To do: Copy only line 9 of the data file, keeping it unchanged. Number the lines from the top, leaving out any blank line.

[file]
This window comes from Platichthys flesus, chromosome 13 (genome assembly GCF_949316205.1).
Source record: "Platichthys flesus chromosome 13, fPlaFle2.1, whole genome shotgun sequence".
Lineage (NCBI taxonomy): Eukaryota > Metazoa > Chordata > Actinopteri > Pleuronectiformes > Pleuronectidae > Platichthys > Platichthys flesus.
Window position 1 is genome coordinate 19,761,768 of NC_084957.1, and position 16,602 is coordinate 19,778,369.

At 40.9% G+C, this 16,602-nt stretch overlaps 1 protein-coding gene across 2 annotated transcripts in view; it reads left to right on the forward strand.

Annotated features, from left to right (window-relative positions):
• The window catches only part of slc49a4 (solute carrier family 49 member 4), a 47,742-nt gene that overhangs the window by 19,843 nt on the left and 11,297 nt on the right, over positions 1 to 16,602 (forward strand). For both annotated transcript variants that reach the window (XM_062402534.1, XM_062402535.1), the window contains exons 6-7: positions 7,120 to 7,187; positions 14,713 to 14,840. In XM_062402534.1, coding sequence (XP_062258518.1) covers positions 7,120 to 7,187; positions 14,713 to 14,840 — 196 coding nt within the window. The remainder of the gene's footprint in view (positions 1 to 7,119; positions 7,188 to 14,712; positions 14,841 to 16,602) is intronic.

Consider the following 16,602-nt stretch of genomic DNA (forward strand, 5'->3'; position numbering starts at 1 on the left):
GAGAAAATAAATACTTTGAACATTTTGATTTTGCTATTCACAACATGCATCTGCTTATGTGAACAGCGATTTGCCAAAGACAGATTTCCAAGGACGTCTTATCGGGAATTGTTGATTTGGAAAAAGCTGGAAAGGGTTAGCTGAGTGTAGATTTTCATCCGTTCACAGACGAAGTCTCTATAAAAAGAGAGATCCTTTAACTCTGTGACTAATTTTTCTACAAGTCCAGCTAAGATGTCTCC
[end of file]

GAGAAAATAAATACTTTGAACATTTTGATTTTGCTATTCACAACATGCATCTGCTTATGTGAACAGCGATTTGCCAAAGACAGATTTCCAAGGACGTCTTATCGGGAATTGTTGATTTGGAAAAAGCTGGAAAGGGTTAGCTGAGTGTAGATTTTCATCCGTTCACAGACGAAGTCTCTATAAAAAGAGAGATCCTTTAACTCTGTGACTAATTTTTCTACAAGTCCAGCTAAGATGTCTCC